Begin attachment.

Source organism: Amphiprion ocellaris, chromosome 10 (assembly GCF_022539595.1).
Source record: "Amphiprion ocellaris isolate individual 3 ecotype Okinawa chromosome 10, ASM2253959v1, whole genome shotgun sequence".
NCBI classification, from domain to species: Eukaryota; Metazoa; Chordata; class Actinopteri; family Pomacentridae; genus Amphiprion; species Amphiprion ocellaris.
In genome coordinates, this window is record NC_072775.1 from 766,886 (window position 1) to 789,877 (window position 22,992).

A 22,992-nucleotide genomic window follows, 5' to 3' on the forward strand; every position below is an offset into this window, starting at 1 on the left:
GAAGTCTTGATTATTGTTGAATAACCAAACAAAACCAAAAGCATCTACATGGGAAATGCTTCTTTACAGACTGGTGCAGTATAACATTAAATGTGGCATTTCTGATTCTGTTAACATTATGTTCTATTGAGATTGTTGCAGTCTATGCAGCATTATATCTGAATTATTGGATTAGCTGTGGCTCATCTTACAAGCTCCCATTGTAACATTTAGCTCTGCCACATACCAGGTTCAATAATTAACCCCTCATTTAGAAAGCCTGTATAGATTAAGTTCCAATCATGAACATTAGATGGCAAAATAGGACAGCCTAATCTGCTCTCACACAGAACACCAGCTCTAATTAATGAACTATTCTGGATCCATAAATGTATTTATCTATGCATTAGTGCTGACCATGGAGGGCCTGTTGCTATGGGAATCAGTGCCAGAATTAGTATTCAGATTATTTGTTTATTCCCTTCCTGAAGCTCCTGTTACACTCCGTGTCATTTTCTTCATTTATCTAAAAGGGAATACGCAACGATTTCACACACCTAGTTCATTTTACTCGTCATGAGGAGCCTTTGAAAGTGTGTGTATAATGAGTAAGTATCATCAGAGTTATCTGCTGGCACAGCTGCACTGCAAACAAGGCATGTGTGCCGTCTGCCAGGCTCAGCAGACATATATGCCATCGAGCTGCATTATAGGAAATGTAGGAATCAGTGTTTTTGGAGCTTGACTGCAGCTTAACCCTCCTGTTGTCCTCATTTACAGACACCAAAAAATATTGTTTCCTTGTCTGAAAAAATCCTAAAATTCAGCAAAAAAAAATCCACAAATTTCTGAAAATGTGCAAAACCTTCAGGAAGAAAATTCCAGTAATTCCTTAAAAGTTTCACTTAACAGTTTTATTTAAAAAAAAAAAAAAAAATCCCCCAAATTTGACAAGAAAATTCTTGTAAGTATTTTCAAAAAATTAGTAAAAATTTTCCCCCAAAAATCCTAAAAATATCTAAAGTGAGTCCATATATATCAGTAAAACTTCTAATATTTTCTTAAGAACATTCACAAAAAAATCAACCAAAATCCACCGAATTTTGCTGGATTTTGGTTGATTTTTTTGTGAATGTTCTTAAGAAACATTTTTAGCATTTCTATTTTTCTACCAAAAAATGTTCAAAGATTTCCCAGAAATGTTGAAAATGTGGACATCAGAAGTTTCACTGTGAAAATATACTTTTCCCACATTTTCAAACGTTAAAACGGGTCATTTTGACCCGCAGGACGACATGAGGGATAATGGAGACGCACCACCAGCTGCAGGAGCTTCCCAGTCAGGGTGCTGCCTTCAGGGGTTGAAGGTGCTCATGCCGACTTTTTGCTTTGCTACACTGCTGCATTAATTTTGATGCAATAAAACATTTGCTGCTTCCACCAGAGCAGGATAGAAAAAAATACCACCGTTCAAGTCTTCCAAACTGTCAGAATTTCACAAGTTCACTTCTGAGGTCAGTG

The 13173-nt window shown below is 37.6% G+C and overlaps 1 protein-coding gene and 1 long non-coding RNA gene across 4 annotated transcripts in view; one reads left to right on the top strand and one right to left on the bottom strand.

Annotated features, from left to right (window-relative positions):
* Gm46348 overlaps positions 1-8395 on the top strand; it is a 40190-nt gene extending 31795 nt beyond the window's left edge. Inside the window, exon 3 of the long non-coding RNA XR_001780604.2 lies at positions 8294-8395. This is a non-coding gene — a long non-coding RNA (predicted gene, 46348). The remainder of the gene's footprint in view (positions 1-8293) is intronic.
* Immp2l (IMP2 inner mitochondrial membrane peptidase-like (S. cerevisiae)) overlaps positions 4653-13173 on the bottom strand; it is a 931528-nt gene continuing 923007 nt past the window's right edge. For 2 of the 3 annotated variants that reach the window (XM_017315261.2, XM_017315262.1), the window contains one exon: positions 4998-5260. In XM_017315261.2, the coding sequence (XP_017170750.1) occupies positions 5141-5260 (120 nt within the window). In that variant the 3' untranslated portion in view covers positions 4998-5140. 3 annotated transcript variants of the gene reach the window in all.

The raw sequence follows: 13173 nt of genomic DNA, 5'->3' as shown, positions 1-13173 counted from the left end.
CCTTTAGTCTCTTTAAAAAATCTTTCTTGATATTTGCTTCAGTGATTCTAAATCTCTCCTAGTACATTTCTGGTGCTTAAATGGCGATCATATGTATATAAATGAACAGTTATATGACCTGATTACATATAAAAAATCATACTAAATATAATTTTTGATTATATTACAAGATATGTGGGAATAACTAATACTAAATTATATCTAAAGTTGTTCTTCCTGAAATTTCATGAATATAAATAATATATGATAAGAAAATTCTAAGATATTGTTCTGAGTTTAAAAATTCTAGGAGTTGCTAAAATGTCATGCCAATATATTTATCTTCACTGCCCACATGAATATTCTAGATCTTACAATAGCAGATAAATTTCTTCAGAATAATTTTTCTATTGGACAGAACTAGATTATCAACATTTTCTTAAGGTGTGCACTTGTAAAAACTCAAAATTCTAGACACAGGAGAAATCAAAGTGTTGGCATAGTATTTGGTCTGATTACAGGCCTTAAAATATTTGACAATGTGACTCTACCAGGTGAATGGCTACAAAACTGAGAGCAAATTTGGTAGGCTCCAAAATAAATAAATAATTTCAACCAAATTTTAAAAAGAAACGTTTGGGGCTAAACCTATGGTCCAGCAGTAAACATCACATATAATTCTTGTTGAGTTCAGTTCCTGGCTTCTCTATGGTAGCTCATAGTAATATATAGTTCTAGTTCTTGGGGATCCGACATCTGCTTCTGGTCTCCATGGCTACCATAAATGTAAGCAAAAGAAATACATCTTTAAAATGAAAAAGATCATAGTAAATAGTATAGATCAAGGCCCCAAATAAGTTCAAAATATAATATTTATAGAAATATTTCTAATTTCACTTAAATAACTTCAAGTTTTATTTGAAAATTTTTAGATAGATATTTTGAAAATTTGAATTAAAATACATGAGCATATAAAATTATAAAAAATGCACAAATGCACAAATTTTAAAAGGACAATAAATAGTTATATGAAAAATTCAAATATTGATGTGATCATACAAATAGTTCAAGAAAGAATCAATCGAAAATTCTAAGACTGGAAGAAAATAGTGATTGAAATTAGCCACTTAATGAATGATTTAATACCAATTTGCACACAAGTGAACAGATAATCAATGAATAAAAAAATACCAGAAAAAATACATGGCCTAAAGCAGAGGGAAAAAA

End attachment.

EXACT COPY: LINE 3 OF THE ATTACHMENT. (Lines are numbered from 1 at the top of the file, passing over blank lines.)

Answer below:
NCBI classification, from domain to species: Eukaryota; Metazoa; Chordata; class Actinopteri; family Pomacentridae; genus Amphiprion; species Amphiprion ocellaris.